Listen to Your Gut, Indeed: Do Bacteria Communicate with the Brain?

We know that the intestines play a critical role in influencing our physical health. Issues associated with gut inflammation, such as diverticulitis, food sensitivities, and obesity, are widely acknowledged in the scientific and medical communities. More recently, however, biologists have become fascinated with “gut microbiota” and how bacteria that dwell in our intestinal tissues communicate with our brains, thereby influencing our thoughts, feelings, and behaviors. Specifically, research reveals that our guts impact our levels of anxiety, emotional stability, cognition, and pain (Cryan and Dinan, 2012).

NPR published a piece this week revealing how bacteria in the gut may influence our mental processes (Stein, 2013). In it, Dr. Emeran Mayer, a professor of medicine and psychiatry at UCLA, discusses his current research: examining MRI scans of thousands of volunteers and comparing the structures of their brains to the strains of bacteria in their intestines. He has observed significant links between the types of gut bacteria and the regions of the brain to which they correspond. Basically, this suggests that our brain chemistry will differ based on the specific gut microbiota present in our systems.

To explore this notion further, other researchers have studied the influence of different types of gut bacteria on the anxiety levels of mice (Collins, Kassam, and Bercik, 2013). The results were intriguing; mice which were identified as anxious and fearful became less so when their intestinal bacteria were replaced with those of the mice identified as “fearless.” And the same outcome was observed in reverse; the mice identified as fearless became more fearful and hesitant when their gut bacteria were replaced with those of the anxious mice.

Researchers in Ireland, meanwhile, have identified the vagus nerve as the primary channel between the abdomen and the brain. When they cut this particular nerve in laboratory mice, their guts ceased to communicate with their brains (Cryan and Dinan, 2012). According to their research, gut microbiota may also send messages to the brain via neurotransmitters and immune pathways. This is a fairly sizable network, so the gut-brain connection is significant in terms of developing new treatments and approaches to both mental and physical health conditions.

As was shown with the fearful and fearless mice, conditions such as anxiety may be connected to the type of bacteria a person is housing in his or her gut (Collins, Kassam, and Bercik, 2013). So if a person is receiving persistent messages from the gut to “be afraid, be very afraid” when there are no imminent signs of danger, then perhaps that person should consider balancing his or her intestinal bacteria rather than honoring their microbial anxious cries.

In light of such findings, scientists are increasingly acknowledging that probiotics, which have long been touted as beneficial for maintaining healthy gut flora, may have an important part to play in mental as well as physical health. Current research is looking at the effects of “good bacteria” on conditions such as bipolar and autism. The results of these studies are largely yet to be seen, although some positive results have been documented regarding anxiety in response to probiotics (Stein, 2013).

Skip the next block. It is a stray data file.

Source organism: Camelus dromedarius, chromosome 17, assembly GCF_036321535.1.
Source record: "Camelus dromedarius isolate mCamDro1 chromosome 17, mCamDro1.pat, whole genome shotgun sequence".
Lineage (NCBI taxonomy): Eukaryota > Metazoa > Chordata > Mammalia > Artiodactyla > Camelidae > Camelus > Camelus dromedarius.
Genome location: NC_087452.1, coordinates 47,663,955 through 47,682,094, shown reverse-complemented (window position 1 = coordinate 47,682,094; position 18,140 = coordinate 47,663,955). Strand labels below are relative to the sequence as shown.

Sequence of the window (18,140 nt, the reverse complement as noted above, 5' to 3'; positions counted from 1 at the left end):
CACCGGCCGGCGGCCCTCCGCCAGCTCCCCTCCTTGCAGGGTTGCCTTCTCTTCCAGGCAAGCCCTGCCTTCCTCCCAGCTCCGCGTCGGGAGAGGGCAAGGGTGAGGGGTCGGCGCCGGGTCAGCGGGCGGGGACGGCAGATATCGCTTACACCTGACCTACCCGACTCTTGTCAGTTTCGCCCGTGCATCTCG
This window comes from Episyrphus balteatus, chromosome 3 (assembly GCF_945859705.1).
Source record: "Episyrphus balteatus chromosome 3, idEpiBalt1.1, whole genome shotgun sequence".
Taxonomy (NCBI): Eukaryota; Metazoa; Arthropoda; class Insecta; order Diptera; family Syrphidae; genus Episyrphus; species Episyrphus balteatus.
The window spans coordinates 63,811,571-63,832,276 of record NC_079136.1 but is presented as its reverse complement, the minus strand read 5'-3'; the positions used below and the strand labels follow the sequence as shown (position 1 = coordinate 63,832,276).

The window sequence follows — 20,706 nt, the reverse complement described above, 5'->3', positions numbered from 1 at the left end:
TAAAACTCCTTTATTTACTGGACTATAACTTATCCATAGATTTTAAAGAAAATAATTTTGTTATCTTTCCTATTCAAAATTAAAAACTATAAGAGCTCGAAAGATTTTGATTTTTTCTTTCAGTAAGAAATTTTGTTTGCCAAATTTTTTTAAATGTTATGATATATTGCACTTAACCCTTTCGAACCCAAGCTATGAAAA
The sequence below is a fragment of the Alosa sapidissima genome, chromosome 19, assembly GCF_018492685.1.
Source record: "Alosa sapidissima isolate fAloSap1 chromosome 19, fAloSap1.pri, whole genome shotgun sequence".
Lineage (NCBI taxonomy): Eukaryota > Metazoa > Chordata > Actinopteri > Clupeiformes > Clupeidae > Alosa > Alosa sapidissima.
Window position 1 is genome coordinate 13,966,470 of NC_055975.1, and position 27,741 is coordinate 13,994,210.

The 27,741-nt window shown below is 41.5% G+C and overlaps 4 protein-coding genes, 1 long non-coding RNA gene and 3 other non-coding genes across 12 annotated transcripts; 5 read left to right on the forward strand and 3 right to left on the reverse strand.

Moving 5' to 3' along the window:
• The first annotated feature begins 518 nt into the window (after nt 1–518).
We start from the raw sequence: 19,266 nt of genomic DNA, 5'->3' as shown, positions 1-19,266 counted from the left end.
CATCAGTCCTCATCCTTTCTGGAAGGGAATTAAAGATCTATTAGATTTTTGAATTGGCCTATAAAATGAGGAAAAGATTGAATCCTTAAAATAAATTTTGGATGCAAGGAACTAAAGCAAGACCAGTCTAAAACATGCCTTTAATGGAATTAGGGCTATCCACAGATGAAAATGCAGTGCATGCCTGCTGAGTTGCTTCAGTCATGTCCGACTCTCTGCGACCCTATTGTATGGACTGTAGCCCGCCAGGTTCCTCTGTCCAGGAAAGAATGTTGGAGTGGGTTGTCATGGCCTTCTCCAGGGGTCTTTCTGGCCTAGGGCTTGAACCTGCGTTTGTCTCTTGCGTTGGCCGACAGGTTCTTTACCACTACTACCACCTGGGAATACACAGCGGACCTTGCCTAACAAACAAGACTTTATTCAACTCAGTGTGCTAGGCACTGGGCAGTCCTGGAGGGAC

Ultimately, studies such as these help to explain the gut’s reputation as the second brain. Most people have likely heard someone tell them to “follow your gut instinct” or “listen to your gut.” However, when determining whether to listen to what yours is telling you, you may want to keep in mind that there are varying strains of intestinal bacteria—potentially all of them capable of communicating with your brain—and some may have more beneficial things to say than others.


  1. Collins, S. M., Kassam, Z., and Bercik, P. (2013, June). The adoptive transfer of behavioral phenotype via the intestinal microbiota: experimental evidence and clinical implications. Current Opinion in Microbiology, 16(3), 240–245. Abstract retrieved from
  2. Cryan, J. F., and Dinan, T. G. (2012, October). Mind-altering microorganisms: The impact of the gut microbiota on brain and behavior. Nature Reviews Neuroscience, 13, 701–712. doi: 10.1038/nrn3346. Abstract retrieved from
  3. Stein, R. (2013, November 18). Gut bacteria might guide the workings of our minds. NPR. Retrieved from

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  • Denise

    November 20th, 2013 at 12:40 PM

    Very timely article for me to come upon. I have been making more of an effort to listen to what my body is trying to tell me even when I don’t necessarily want to hear what it is trying to say. This is just that confirmation that I needed that this is important, that sometimes the body knows what we can and cannot handle far before the message gets across to us.

  • jenna s

    November 21st, 2013 at 6:01 AM

    OK so is this good bacteria going to be bottled and sold or what?

  • Georgia

    November 23rd, 2013 at 5:11 AM

    The next logical step could then be that rather than treating the symptoms, let’s say anxiety, doctors could begin looking at the root cause of some of that. In many cases that could be thr becteria. Does one assume that is those bacteria levels are then brought to the right balance then your overall health would improve, and that in certain cases the anxiety could go away?

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